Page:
By mid-December 2014, the newest bunch of game developers from Danish games education, DADIU, finished their graduation games.
Six graduation games were developed in total, ending the only 14-weeks long educational programme for this semester’s 116 students.
Throughout their time at the DADIU education, the aspiring game developers have learned a bit about every discipline involved with game development. “In a macro sense, DADIU teaches them communication and best practices, and lead and support them through two productions.”, primary teacher at DADIU, Thomas Howalt says to Nordic Game Bits.
This year’s six graduation games were all produced for Android in the Unity engine, with Samsung Galaxy Tab 2 tablets as the primary platform. You can download all the graduation games here, or read more about each game here.
Read more about: DADIU Students Going Free-2-Play
While the games industry is constantly changing, one thing has remained the same at DADIU, and that is the focus on challenging what Howalt refers to as “the passiveness of learning”. “We are constantly emphasizing the situation that: you are here to learn – so what have you learned? How could it be better? What will you change next time? We are challenging the passiveness of learning.”, he says.
In recent years, many DADIU games have been free-to-play and within the casual genre, and this year, it was actually a requirement for the graduation games to fall within those two categories. The requirements were set because, as Howalt explains, “DADIU is about learning how to make games. Games that are fun to play for others, the audience.”.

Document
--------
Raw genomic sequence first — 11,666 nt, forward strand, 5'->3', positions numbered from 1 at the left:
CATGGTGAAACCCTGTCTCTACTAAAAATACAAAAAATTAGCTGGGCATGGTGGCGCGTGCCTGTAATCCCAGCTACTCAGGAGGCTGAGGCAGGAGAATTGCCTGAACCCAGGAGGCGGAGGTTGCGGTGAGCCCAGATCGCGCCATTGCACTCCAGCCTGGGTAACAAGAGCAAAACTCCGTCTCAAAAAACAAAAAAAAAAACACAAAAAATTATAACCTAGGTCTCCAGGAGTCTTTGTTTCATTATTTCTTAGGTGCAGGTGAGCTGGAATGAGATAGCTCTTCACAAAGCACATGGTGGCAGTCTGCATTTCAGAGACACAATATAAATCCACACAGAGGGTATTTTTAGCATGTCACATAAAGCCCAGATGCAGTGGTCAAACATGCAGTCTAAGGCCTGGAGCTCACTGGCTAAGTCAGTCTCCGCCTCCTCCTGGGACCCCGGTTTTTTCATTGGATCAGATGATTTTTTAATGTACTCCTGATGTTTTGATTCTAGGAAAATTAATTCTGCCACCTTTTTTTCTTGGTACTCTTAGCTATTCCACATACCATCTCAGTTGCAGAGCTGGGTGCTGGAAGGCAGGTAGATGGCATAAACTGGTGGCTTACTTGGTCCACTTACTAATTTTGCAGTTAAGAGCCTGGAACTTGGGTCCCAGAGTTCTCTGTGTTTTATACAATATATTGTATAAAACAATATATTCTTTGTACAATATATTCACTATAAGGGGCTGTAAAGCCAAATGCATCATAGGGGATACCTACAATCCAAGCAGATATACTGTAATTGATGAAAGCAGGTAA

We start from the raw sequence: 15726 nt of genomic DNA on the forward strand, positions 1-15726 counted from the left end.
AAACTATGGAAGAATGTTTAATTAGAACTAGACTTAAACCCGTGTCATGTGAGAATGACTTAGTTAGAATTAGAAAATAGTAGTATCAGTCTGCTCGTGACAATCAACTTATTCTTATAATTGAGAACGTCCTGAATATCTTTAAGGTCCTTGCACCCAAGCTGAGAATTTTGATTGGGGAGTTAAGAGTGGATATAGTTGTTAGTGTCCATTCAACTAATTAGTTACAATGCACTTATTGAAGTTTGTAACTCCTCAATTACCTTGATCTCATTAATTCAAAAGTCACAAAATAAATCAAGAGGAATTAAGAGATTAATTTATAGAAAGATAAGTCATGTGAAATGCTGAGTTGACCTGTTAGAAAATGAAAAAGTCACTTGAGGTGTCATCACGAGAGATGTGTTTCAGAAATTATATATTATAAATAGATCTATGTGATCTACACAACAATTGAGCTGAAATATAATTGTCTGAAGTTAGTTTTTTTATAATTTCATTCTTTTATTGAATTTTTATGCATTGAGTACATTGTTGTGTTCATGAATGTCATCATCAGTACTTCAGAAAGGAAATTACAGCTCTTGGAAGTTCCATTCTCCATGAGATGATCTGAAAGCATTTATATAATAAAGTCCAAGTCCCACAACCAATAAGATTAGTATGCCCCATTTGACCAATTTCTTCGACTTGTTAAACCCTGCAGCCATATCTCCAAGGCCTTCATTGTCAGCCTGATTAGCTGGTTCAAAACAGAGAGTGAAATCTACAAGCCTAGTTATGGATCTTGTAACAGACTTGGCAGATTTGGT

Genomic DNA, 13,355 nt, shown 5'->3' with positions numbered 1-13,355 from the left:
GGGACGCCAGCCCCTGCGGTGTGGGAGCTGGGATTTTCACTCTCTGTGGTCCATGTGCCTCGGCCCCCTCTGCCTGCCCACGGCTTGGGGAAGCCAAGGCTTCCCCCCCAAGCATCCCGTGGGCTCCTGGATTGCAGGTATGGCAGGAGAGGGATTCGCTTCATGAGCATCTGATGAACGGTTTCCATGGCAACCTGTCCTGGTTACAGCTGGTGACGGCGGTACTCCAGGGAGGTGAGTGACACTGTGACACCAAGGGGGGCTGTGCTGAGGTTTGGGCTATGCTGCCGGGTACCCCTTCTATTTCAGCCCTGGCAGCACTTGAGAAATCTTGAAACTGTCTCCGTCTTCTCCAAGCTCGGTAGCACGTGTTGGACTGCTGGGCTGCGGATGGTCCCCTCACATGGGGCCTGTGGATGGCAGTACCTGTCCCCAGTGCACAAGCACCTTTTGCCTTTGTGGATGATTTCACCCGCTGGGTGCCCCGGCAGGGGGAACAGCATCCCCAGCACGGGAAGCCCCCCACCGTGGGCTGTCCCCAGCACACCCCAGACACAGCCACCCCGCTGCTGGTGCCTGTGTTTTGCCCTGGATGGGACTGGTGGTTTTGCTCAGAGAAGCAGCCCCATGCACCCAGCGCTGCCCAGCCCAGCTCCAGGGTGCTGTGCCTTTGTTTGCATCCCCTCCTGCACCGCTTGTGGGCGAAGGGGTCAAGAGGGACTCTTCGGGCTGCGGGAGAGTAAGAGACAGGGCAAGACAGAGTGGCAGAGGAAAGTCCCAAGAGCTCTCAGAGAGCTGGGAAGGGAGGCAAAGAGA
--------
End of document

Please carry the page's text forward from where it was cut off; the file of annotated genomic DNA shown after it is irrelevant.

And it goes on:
Just because a game is free-to-play doesn’t necessarily make it fun to play for the audience, but following the free-to-play model forces you, as a game developer, to focus on game design. If you want the audience to spend money in your free-to-play game, it has to be fun. This forced an emphasis on game play, retention, and creating value, Howalt explains.
“This mindset […] had a very interesting consequence: game design was suddenly in the center of everything. It both empowered the game designer, and opened the field for everyone. They needed a very strong game play core, short and sweet to play. Next, they needed emotionally engaging retention elements in the game – why would anyone come back?, and finally why would anyone use money on anything – unless it felt valuable?”
To see the result of the focus on free-to-play casual games, Howalt recommends you to go check out all the six graduation games on your own. “So finally: yes, I think the changes in DADIU’s conditions changed the games. They are not prettier or cooler, but if you play them, you will know what I mean. They are all fun”, Howalt says.